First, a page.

Council backs Fire Brigades Union bid to stop River Clyde water rescue changes
An overhaul of Glasgow’s water rescue service should be halted, according to city councillors.
The Scottish Fire and Rescue Service (SFRS) wants to free up the dedicated crew who monitor the River Clyde for regular duties.
Two boats are currently staffed by 15 firefighters who only attend water emergencies.
Glasgow’s councillors backed a motion yesterday which calls for a rethink.
The motion tabled Scottish Greens councillor Dr Nina Baker – and backed by Labour councillor George Redmond – means the local authority will now lobby the Chief Fire Officer to retain the existing set up.
Dr Baker said: “In Glasgow with its many rivers, canals and other bodies of water, the principal causes of death in emergencies when SFRS has been called, are due to drowning…in Glasgow, the fast running tidal Clyde and its various tributaries and other bodies of water constitute a significant risk which deserves to have specialist-trained personnel who are not diverted to other duties.”
Dr Baker added: “Council believes that the Scottish Government’s Draft Fire Framework document for 2016 requires an operational delivery model to be flexible and tailored to meet the differing risks within the local community, which is reflected within the local senior officers’ plan as tailored to the local pattern of needs and that one size does not fit all parts of Scotland.”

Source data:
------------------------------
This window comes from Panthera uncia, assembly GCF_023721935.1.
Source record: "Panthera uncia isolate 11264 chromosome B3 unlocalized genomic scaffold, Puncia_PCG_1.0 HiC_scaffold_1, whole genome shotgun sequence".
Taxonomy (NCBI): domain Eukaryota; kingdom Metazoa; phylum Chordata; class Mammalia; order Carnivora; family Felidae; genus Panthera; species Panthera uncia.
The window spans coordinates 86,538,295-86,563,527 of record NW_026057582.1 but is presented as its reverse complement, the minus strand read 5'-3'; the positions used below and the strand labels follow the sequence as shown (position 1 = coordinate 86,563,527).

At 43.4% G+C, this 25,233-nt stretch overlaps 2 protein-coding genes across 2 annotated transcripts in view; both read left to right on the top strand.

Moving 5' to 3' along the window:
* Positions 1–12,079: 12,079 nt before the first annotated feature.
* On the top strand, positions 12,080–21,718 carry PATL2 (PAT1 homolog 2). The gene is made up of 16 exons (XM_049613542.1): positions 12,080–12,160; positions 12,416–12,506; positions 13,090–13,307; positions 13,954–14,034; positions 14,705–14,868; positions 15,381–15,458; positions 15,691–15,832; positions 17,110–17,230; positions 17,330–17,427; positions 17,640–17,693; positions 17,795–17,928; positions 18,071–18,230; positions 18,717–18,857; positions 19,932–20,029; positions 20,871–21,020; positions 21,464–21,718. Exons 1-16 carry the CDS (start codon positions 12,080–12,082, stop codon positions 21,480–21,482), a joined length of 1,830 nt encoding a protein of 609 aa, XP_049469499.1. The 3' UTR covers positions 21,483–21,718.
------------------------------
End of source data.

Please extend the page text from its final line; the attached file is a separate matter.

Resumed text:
A letter will now be sent to the Chief Fire Officer which states the council’s “strongest wish to retain” the current system.
Speaking after the council meeting, Dr Baker said: “Water-related fatalities are sadly all too common and by no means all are suicides. The council has unanimously agreed that the exceptional, existing risks in Glasgow means that the SFRS policy of one-size-fits-all is not appropriate to the city and that at least one boat with a dedicated crewing model is essential.”
The council’s decision was welcomed by Chris McGlone of the Fire Brigades Union (FBU).
He said: “I would obviously support efforts to protect a tried and tested resource.
“The decision by the (Scottish Fire and Rescue) service has been delayed following discussion with myself, the service and the Chief Fire Officer.
“The discussion I had with the Chief was that the original decision to implement change to crewing arrangements be postponed to allow us to discuss it further, however, we have a difference opinion in relation to this.
“We are fully behind firefighters and FBU members, who crew the boat from Polmadie Community Fire Station, in their continued efforts to defend and protect what is widely acknowledged as a first class emergency response to water rescue incidents on the River Clyde.
“If the proposed change is implemented, we believe it will compromise the safety of members of the public and responding crews.”
The spokesman for the Scottish Fire and Rescue Service insisted safety is “our key priority”.
He said: “We inherited a range of crewing models from Scotland’s eight former services and work has been ongoing to standardise these.
“We constantly review the crewing levels at our stations to ensure our personnel are deployed to where they best meet the needs of our communities.
“This not only ensures the safe and effective operation of vital emergency resources, but further benefits the public by providing additional firefighters for other appliances.
“The Scottish Fire and Rescue Service is committed to ensuring that its specialist resources can be quickly and effectively deployed to protect people and property at any emergency.
“We ensure that our water rescue teams are always ready to save lives wherever and whenever they are needed and this includes fully maintaining and operating the two water rescue boats currently in service on the Clyde.”